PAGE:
I’ll be the first to admit that my short rows are far from perfect here; I’ve pretty much thought of this as a “practice sweater” from the beginning. But I’m really enjoying the technique and really like the way the sleeve looks, more polished than a raglan to my eyes. And I plan to wear this every day around the ‘hood once it’s finished!
I had also expected the main body color to come out darker, but didn’t want to wait the extra time to re-dye the yarn given the close Ravellenic time frame.
Squeak is helping every step of the way, of course. Even though he’s six months and Shaun’s eight, he’s as always-pumped as Shaun is relaxed like a little surfer dude.
Here’s progress form yesterday. It goes faster once the shoulder shaping is done! Not sure whether I’ll finish by ending ceremonies, but knitting this one really did challenge me and is proving lots of fun.
A Word About Sochi
This Olympics has been marred by more then one difficult situation and rough edge. I personally am very much in favor of equal rights for all orientations, but in the spirit of international cooperation, have been watching the Games and being part of Team Sasquatch. Russia’s human rights record hasn’t been stellar, but let’s face it, games host China has had some serious trouble on that front as well. But I’ve been a member of Amnesty International since the age of sixteen, and can’t support a nation that openly brutalizes its own citizens for expressing their views during the Games.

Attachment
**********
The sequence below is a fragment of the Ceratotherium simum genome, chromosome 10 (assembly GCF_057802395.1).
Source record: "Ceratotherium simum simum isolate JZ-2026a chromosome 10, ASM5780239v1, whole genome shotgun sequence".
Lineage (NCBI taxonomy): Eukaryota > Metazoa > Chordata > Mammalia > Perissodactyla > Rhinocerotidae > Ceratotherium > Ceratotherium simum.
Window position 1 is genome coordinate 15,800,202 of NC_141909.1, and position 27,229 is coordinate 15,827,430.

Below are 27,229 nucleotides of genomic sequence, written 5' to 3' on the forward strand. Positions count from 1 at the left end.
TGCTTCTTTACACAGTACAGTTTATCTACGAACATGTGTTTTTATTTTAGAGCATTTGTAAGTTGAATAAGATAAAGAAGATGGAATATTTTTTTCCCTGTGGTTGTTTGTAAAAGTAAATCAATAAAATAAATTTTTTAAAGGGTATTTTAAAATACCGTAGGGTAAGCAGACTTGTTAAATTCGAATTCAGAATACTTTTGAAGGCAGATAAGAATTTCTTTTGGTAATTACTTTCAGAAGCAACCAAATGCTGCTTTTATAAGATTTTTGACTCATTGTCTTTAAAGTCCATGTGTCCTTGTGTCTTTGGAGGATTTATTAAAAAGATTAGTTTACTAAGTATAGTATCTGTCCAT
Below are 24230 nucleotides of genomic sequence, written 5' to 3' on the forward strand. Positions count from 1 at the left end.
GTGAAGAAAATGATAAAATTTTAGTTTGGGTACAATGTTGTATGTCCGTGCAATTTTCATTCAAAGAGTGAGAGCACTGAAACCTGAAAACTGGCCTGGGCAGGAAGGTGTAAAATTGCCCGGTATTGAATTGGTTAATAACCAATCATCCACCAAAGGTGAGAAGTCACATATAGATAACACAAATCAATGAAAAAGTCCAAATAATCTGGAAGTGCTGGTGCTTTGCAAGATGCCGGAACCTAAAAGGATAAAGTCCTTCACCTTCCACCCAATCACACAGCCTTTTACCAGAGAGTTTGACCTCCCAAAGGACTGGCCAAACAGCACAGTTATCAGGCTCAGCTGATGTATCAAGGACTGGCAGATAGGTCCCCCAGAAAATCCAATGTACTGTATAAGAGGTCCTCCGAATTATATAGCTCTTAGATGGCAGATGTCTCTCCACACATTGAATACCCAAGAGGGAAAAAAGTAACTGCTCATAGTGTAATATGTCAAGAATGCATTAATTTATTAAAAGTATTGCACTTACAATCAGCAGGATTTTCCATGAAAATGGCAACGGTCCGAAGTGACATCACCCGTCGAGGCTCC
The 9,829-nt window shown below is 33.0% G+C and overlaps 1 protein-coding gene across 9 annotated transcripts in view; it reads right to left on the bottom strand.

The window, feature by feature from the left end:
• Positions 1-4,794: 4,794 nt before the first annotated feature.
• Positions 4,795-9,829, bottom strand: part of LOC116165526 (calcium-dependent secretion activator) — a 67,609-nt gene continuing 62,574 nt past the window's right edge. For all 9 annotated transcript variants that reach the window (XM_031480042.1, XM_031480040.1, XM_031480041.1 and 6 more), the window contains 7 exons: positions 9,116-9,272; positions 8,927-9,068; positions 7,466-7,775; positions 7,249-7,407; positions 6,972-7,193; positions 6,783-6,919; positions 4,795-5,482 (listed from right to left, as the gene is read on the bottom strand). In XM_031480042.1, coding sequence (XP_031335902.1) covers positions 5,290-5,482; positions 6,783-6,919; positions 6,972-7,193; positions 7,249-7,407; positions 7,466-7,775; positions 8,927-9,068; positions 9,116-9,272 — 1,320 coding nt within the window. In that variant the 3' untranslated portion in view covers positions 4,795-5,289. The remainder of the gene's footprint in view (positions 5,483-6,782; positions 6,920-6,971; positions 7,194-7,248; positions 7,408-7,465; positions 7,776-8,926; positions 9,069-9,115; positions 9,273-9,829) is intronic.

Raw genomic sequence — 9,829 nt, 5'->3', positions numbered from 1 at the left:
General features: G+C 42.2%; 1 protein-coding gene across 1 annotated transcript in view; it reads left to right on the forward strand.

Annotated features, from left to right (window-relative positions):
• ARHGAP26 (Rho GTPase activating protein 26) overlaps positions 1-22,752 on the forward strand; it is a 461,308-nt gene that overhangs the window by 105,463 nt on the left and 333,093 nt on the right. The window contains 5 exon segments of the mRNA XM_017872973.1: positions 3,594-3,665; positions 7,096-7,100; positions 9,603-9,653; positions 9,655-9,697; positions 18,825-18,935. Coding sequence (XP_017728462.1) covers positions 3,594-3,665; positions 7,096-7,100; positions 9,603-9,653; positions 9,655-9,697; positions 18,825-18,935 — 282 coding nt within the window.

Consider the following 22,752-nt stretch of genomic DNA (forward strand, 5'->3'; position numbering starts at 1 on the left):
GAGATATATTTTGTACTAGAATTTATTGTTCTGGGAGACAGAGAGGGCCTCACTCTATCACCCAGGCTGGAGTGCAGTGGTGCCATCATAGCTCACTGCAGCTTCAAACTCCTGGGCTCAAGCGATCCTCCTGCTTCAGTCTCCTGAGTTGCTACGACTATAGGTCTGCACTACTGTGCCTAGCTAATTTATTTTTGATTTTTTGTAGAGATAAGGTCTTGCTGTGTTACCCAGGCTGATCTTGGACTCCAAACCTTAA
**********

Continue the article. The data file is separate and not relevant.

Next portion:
On the other hand, we always tell our kids that a commitment to your team is a commitment you keep, so this is my solution. The Ravellenics, as we know, are not officially linked to the Olympics, so I’m going to keep knitting as fast as I can to help Team Sasquatch. No more wearing of my Sochi Olympics shirt; that will be going to charity pretty darn quick. I donated to Amnesty this morning, and will be contacting Russian president Vladimir Putin daily about protecting his citizens from harm.
Speaking of Team Sasquatch, sweater aside, I actually wrote a pattern, the Valentina Hat, had it tech-edited and published it during the Games. So I crossed the Finish Line in two Hat Halfpipe events for my team!
It’s February, the month of love, appreciating African-American History, and groundhogs. I thought I just saw that it was also National Sock Knitting Month, but can’t track down that source.